Historicaly, the first chimerism assays were developed by cytogenetics, red cell phenotyping, restriction fragment length polymorphism analysis (RFLP) and fluorescence in situ hybridization of sex chromosomes (X/Y FISH) (ref 3). However, these methods are time consuming and not always applicable. For instance, although the X/Y FISH has the sensitivity (detection limit) close to 1%, the procedure is restricted to sex-mismatched transplants. In addition, most of the methods cannot acchieve sensitivity bellow 1%. Sensitivity is a critical parameter since lower values correlate with early diagnostic of the treatment output and consequently allow a more efficient treatment adjustment to the patient status. The major breakthrough for the investigation of chimerism came when polymerase chain reaction (PCR) technique was developed. The PCR-based analyses were initialy performed by amplification of variable number of tandem repeats (VNTR) or by the characterization of short tandem repeat (STR) markers (ref 4). Most recently, the real-time (fluorescent/quantitative) PCR assays aiming at the amplification of ‘single-nucleotide polymorphisms’ (SNPs) were established (SNP-qPCR). SNPs are biallelic variants that differ from each other only at a single nucleotide and occur on average every 1.3 kb in the human genome (ref 5). In 2002, group of dr. Erwann Quelvennec reported a set of 11 biallelic SNPs for chimerism analysis using real-time PCR (ref 6). The important finding of this study is that the SNP-qPCR detection limit of the minor cell population is 0.1% and thus the sensitivity is higher than in case of STR-PCR (ref 6). Independent groups have demonstrated the advantages of qPCR for chimerism assesment (ref 7, 8). Clinically relevant for patient monitoring, the qPCR assay has a significantly reduced number of post-tansplant days required for mixed chimerism detection (MCD). For instance, one study report a median number of 31 versus 120 post-treatment days until MCD comparing SNP-qPCR with STR-PCR, respectively (ref 9). Similar rezults have been published by another group: SNP-qPCR vs. STR-PCR = 31 vs. 71, when the total bone marrow has been used as input material (ref 10). Although, the SNP-qPCR method represent a step forward due to increased sensitivity, the fluorescent STR-PCR is still the prefered assay for chimerism assesment. The major bottleneck of SNP-qPCR is the reduced specificity (i.e. quantification accuracy) that favor a significant rate for false- positive data (ref 9, 10). The standard deviation in case of SNP-qPCR is arround 20% while the STR- PCR has a value close to 5% (ref 9, 10). The qPCR specificity is highly dependent of DNA quality and of the PCR efficiency for a given SNP.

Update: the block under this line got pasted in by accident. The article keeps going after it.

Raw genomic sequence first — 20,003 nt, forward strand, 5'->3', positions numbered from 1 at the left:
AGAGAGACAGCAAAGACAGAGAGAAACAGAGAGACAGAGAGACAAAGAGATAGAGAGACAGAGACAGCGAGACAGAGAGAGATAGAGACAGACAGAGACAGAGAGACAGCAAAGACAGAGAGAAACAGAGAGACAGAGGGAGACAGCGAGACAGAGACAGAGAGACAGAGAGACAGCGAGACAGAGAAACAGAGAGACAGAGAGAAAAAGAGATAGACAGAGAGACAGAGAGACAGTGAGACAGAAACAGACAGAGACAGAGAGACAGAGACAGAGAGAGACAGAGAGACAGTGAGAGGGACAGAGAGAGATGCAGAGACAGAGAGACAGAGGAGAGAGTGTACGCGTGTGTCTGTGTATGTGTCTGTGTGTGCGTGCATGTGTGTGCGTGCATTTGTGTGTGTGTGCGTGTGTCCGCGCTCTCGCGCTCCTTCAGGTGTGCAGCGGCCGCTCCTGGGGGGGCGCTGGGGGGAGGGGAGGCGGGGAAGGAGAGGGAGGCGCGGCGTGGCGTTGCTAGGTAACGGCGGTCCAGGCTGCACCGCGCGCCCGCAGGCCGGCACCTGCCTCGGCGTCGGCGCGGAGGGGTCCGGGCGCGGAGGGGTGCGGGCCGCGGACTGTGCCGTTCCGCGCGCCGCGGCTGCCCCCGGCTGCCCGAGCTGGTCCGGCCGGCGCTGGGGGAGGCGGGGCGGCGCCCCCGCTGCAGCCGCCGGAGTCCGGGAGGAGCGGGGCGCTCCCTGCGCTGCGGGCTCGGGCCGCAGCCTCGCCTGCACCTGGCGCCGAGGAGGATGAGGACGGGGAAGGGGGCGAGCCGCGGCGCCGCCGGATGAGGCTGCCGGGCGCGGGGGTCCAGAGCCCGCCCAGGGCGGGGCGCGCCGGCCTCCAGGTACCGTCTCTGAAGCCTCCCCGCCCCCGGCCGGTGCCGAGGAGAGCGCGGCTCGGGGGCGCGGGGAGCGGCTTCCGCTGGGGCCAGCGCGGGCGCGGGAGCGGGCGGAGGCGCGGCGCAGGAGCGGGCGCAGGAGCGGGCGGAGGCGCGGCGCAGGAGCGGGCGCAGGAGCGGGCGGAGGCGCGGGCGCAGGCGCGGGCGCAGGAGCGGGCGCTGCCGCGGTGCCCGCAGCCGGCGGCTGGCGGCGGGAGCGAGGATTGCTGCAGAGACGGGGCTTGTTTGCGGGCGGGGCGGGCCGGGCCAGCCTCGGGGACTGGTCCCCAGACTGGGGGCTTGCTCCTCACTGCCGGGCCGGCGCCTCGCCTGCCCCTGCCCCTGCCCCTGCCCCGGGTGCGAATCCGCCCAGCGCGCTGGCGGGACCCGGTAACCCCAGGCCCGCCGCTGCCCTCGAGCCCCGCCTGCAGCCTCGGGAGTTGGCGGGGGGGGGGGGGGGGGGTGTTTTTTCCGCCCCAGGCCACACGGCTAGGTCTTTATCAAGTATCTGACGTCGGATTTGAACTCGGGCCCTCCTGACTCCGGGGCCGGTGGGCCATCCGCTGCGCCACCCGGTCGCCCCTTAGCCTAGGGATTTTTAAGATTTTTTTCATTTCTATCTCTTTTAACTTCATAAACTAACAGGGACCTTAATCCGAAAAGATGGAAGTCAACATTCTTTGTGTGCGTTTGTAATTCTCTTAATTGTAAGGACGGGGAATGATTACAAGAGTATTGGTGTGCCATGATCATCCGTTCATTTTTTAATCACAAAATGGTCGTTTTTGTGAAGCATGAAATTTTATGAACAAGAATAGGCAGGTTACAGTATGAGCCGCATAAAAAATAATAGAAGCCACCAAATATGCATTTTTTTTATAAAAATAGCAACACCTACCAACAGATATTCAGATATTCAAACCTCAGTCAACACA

Project objectives are: